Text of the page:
No child should be diagnosed with Attention Deficit Hyperactivity Disorder and medicated because it is cheaper or more convenient than providing adequate social or educational resources, a report has said this week.
‘Voices On Identity, Childhood, Ethics and Stimulants: Children join the debate’ is a Wellcome Trust-funded research project that looks at children’s experiences with ADHD diagnosis and drug treatments. Researchers interviewed over 150 children aged between nine and 14 in the United States and United Kingdom to form the report.
It found children should be seen as ‘developing moral agents’ who want to be in control of their behaviour and take responsibility for their behaviour. The report also found that stimulant medication such as Ritalin does not compromise children’s moral development and can in fact support it.
ADHD is the most commonly diagnosed child psychiatric disorder in the world. ADHD is more common in boys than in girls and affects 1-2 children in every 100 in the UK. Psychostimulants such as Ritalin, Concerta, Adderall or Vyvanse are incresingly used as treatments for ADHD.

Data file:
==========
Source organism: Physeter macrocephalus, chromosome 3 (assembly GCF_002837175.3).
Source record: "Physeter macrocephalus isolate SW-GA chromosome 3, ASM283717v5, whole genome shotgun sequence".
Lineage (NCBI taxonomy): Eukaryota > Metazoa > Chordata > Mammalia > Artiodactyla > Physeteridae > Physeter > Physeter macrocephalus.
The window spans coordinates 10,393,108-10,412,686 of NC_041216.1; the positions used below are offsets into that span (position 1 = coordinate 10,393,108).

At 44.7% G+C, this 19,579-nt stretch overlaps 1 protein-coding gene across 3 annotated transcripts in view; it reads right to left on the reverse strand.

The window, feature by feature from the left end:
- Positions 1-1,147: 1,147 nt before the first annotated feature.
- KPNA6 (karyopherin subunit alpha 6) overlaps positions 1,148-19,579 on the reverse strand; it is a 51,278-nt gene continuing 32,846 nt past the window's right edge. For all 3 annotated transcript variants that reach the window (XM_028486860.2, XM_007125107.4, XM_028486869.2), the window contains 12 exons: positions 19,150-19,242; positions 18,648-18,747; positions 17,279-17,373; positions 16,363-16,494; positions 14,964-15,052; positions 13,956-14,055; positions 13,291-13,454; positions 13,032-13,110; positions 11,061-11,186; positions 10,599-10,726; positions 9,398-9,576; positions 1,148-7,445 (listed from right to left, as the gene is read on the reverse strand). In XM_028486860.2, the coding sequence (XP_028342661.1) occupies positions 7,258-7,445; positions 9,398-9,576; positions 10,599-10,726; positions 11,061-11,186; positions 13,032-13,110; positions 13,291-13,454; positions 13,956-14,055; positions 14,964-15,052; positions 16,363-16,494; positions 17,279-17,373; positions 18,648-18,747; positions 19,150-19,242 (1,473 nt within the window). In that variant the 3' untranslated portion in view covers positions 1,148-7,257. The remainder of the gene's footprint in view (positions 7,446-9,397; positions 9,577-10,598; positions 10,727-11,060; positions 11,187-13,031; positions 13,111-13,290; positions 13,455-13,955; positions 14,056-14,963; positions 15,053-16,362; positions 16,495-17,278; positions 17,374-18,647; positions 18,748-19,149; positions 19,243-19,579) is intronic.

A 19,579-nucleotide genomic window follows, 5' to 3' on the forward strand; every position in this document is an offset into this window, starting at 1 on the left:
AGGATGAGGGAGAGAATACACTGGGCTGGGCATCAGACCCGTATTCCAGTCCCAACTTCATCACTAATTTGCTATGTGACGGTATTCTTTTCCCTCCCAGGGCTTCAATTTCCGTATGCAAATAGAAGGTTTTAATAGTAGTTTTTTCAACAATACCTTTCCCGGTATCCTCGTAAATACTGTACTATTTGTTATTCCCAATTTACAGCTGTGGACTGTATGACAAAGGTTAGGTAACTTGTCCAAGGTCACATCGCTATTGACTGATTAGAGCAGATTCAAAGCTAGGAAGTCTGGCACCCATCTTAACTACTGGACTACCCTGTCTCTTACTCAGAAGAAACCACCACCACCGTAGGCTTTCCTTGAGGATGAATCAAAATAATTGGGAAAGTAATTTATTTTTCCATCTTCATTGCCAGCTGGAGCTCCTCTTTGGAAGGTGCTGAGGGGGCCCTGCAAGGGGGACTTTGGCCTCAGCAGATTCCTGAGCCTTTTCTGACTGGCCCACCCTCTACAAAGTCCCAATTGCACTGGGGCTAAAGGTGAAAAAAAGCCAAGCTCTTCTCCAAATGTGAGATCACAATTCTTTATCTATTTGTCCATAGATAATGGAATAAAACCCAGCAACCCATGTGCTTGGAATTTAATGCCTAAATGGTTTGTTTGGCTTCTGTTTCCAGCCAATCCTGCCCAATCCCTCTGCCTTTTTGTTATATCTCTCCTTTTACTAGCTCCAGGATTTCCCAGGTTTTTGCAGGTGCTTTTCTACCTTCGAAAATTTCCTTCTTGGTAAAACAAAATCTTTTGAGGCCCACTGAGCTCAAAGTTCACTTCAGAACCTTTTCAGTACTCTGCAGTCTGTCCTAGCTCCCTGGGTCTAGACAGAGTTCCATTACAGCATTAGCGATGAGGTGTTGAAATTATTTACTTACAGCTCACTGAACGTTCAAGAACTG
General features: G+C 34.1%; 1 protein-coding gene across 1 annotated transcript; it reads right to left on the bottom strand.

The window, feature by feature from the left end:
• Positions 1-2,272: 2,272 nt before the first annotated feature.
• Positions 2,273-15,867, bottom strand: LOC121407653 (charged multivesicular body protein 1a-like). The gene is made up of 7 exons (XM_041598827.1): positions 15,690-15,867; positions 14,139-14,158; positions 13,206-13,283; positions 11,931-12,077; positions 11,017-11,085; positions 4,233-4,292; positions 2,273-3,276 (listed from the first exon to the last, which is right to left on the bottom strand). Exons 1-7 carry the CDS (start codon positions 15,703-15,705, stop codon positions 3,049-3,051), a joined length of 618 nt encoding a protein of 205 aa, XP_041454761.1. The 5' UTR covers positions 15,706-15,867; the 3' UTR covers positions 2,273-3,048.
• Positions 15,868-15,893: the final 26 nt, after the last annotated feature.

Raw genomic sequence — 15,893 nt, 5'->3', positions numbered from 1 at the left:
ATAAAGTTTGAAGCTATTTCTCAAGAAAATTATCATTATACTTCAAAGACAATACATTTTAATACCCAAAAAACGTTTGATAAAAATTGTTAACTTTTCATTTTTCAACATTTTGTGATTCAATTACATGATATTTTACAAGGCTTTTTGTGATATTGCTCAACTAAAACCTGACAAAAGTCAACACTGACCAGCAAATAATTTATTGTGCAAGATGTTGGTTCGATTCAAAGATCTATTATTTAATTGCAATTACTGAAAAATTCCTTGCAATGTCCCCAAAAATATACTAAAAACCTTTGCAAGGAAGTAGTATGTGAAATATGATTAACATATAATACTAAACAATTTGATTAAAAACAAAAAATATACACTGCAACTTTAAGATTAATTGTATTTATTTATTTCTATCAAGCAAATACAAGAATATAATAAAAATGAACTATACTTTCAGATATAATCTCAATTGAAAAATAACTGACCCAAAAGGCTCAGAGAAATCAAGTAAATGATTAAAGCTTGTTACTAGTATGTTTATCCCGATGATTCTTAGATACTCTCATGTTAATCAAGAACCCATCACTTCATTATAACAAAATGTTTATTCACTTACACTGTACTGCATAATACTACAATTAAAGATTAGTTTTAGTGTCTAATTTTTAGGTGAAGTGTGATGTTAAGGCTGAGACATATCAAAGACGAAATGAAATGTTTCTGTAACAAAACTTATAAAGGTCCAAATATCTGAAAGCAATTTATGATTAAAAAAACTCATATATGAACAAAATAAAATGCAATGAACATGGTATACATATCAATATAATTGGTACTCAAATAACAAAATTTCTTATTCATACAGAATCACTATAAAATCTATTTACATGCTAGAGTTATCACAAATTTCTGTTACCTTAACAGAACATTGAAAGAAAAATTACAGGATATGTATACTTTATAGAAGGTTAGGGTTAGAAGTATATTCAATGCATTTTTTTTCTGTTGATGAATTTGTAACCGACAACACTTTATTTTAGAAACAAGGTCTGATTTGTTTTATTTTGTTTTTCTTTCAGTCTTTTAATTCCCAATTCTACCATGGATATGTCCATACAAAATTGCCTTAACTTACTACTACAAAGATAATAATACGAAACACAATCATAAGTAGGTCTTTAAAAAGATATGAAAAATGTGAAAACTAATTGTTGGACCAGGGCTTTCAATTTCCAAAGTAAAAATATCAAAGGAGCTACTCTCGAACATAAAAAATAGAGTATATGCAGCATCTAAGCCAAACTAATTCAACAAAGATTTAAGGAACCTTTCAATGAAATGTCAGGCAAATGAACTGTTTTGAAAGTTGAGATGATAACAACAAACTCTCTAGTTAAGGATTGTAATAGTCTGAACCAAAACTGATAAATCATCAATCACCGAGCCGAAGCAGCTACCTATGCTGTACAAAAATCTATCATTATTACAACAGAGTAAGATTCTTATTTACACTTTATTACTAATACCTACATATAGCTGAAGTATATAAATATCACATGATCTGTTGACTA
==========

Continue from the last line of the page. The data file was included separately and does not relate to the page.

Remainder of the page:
The report concludes that ethical solutions to children’s behavioural difficulties address the biological and social dimensions of the difficulties. Ethical treatments to ADHD support the child as a team member with a voice in the decision making around their medication.
The report includes a 17 minute animated film, ‘ADHD and Me’, with the interviews with the children and is available here.
‘Voices On Identity, Childhood, Ethics and Stimulants: Children join the debate’ is available here.
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